A record seven-in-ten (69%) Hispanic high school graduates in the class of 2012 enrolled in college that fall, two percentage points higher than the rate (67%) among their white counterparts, according to a Pew Research Center analysis of new data from the Census Bureau. As recently as the class of 2000, only 49% of Hispanic high school graduates immediately enrolled in college the following fall.
This milestone is the result of a long-term increase in Hispanic college-going that accelerated with the onset of the recession in 2008. The rate among white high school graduates, by contrast, has declined slightly since 2008.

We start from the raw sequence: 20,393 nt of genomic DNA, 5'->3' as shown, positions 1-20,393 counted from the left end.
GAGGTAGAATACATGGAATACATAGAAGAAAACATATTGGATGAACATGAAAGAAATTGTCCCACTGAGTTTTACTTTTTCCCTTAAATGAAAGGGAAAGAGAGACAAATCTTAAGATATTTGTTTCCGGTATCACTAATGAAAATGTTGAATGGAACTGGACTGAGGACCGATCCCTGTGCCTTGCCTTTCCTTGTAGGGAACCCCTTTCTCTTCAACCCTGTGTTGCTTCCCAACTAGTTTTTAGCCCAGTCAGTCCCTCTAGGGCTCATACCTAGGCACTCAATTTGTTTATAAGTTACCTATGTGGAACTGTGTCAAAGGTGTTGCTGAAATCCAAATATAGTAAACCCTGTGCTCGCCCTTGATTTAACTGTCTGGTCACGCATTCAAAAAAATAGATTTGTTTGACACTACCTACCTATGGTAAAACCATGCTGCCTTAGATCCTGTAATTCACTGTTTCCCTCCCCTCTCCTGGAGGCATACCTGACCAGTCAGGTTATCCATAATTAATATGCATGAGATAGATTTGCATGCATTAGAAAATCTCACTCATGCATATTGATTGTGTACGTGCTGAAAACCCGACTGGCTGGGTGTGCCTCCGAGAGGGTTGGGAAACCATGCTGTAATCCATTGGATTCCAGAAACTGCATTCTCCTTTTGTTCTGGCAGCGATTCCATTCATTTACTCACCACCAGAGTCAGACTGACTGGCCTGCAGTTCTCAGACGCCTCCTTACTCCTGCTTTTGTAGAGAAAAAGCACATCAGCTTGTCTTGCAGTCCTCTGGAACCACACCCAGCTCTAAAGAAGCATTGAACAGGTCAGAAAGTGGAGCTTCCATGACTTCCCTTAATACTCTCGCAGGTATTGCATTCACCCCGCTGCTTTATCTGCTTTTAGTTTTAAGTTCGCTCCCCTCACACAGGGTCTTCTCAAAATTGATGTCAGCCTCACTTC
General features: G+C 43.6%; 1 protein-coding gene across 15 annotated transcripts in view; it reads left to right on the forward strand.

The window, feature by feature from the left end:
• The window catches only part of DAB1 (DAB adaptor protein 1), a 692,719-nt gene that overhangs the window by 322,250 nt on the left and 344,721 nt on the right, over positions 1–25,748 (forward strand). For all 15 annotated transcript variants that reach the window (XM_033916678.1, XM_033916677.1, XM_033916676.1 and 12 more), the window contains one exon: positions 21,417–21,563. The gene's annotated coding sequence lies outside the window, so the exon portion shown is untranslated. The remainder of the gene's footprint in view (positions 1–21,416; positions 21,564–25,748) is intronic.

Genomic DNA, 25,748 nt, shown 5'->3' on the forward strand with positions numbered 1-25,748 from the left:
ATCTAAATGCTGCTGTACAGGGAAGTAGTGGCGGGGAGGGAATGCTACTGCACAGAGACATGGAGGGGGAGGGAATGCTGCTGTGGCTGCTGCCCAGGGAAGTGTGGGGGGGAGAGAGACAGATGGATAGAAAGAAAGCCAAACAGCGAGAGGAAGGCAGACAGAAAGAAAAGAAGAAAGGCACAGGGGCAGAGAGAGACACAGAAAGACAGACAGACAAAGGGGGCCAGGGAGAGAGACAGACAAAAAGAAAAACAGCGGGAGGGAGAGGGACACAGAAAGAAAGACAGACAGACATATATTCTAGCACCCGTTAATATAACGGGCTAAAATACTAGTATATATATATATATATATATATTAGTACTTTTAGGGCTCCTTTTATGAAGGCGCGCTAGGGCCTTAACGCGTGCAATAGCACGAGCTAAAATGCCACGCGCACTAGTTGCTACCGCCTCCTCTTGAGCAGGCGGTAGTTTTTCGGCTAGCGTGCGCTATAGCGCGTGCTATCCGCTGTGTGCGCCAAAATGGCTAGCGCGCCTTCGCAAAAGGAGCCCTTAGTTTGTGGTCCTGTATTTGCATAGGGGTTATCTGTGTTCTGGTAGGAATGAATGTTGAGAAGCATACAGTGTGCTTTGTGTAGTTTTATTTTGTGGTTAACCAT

The positive trends in Hispanic educational indicators also extend to high school. The most recent available data show that in 2011 only 14% of Hispanic 16- to 24-year-olds were high school dropouts, half the level in 2000 (28%). Starting from a much lower base, the high school dropout rate among whites also declined during that period (from 7% in 2000 to 5% in 2011), but did not fall by as much.
Despite the narrowing of some of these long-standing educational attainment gaps, Hispanics continue to lag whites in a number of key higher education measures. Young Hispanic college students are less likely than their white counterparts to enroll in a four-year college (56% versus 72%), they are less likely to attend a selective college, less likely to be enrolled in college full time, and less likely to complete a bachelor’s degree.
The report, “Hispanic High School Graduates Pass Whites in Rate of College Enrollment,” authored by Richard Fry, senior research associate in Pew Hispanic Center, and Paul Taylor, executive vice president of Pew Research Center, is available at the Pew Hispanic Center’s website, http://www.pewhispanic.org.